Dick – I think it was an excellent system. Our term had the chance of either staying in the military or opting out and, as I told you before, only 22 of our 86 went into the military. I didn’t have an option because I was in the military already, so I had to continue on, but if you failed out you had the option of becoming a civilian and a lot of our term went on to university. We’ve got quite a number of PhDs and people who did extremely well.
Karen – Did you ever participate in skylarks?
Dick – Oh, we had a lot of pillow fights and the initiation was the biggest thing, of course. That was just an absolute zoo and there were a lot of pictures to show you about that. The shoe polish race where you had to push a shoe polish with your nose to gravel and, of course, the mud fight is in there as well, which absolutely everybody was covered in mud.
Karen – Now tell me a little bit about the commandant.
Dick – Well, the commandant we first had was Admiral Rayner, and he was all about a naval captain, and the next one we had was Group Captain Millward and he came from an air force background. Both of them very inspiring leadership-wise, and the people we had out here were very inspiring. I think they’re, they tried to get us into the military as much as they could, but we still had the option of opting out.
Karen – And what made them inspiring?
Dick – I think it was their leadership, the way they reacted with people. Their ability to reach out and that was the one thing that you learned here, you were put together, we were put in dormitories, you had to live together, you had to make things work, and it’s very much aboard ship. It’s very much that way. And if you can’t work with other people it just will not work.
Karen – And did you have very much interaction with them?
Dick -Yes, on parades they’d inspect you, but not much more than that. Some people got a chance to go over to the commandant’s house, but we were very, very busy. We had a full university arts and sciences university load, and military training as well on top of that. And we had daily parade, we got very little time off. There was no leave granted to the junior term for the first three weeks at all and then after that your leave was restricted to 10 or 11 o’clock at night. Seniors always got an extra hour.
Karen – Did you have any dates?
Dick – Didn’t have much time for that, but we had a midterm dance and a Christmas dance, in total about three dances and in fact at one of them I met my wife. For our graduation dance, you had to have a lady, so I had a very good friend who had a steady girlfriend who was from Victoria and I said “Well, if you get me a girl that gets along with your girlfriend, I’ll get along with her because I get along with you.” And that was the way we worked it and it worked out. We’ve been married for 56 years.
Karen – Was there anything you did to unwind?
Dick – We had breaks in the gun room. From 3:30 until 4 you had tea, and that was a break, and then you had to change into P.T. gear and get out in the field out there and play your game and go for a run. And then we had a break again at supper time after P.T., to have a shower, have dinner, and then compulsory studies, I told you, from 7 until 9. And then we had a break from 9 until 10 and then stand by bed, into bed.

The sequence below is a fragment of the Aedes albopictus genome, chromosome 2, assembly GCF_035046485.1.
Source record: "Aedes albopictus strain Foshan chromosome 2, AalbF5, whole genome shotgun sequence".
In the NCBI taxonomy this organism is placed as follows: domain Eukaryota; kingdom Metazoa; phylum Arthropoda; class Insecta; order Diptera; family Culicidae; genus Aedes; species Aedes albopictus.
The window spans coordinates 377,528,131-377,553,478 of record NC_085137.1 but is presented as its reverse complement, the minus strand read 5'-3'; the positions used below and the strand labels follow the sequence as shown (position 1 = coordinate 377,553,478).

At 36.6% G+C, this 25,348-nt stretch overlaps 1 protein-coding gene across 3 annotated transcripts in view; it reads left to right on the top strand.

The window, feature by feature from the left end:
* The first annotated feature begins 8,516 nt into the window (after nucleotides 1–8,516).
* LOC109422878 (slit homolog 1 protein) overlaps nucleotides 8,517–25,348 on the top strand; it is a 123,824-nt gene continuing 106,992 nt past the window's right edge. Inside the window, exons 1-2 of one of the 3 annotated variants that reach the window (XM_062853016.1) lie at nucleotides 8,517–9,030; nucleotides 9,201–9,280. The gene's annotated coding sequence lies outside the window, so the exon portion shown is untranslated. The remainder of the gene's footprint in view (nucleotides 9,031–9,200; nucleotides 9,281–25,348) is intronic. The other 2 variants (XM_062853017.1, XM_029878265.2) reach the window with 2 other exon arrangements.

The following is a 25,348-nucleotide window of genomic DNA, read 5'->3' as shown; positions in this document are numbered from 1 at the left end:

Karen – So tell me about the summer training, then. Everybody went to different places?
Dick – It depended. The army I think had general training but we went to sea and we did the normal routine, half time work and the other time was having lectures. But it actually was sea duty and the second year we did summer training and then we went in as midshipmen and we had a great career after that. We were appointed to cruisers and we did the Australian cruise, we came back from that and were appointed to an aircraft carrier and we did a Mediterranean cruise and ferried the first Sabre jets from Norfolk to Scotland in the aircraft carrier, came back, did our seamanship board, and then were promoted to sub-lieutenant. And we went off to the Royal Naval College for a year and a half to do technical courses and then we came back.
Karen – What’s one of your favourite memories of being at Royal Roads?
Dick – Oh, I think graduating. [laughs]
Karen – What would you want to tell people about Royal Roads?
Dick – Oh, it’s a great place. I’d recommend anyone to come to Royal Roads, to my grandsons and try to tell them it’d be a good career for them. In fact, my granddaughter is a student, Jessica Woodburn-McLachlan. She’s taking a masters, so it has trickled. And my son actually went through and did thirty, thirty-one years. He finished up as a naval captain, and in fact is lecturing at Royal Military College now in leadership.
Karen – So how do you think coming to Royal Roads impacted what you did afterwards?
Dick – Well, I think I learned a lot of the basic leadership skills here and working with people. The most important thing was learning to get along. And having enough self-confidence to prove to yourself that you could get through this very heavy academic and military activity and physical training activity that we had out here.
And I think that pretty well took me through most of my professional training, of course. Afterwards, professional training became very heavily loaded and I was a chief for a lot, half of my time in the navy pretty well. And you get your destroyer command exams and you get your commands and I’ve been very fortunate having quite a few commands. I had command of a minesweeper, a destroyer, command of the training squadron, commandant of the fleet school so I have a lot of command time and it’s teamwork, more than anything.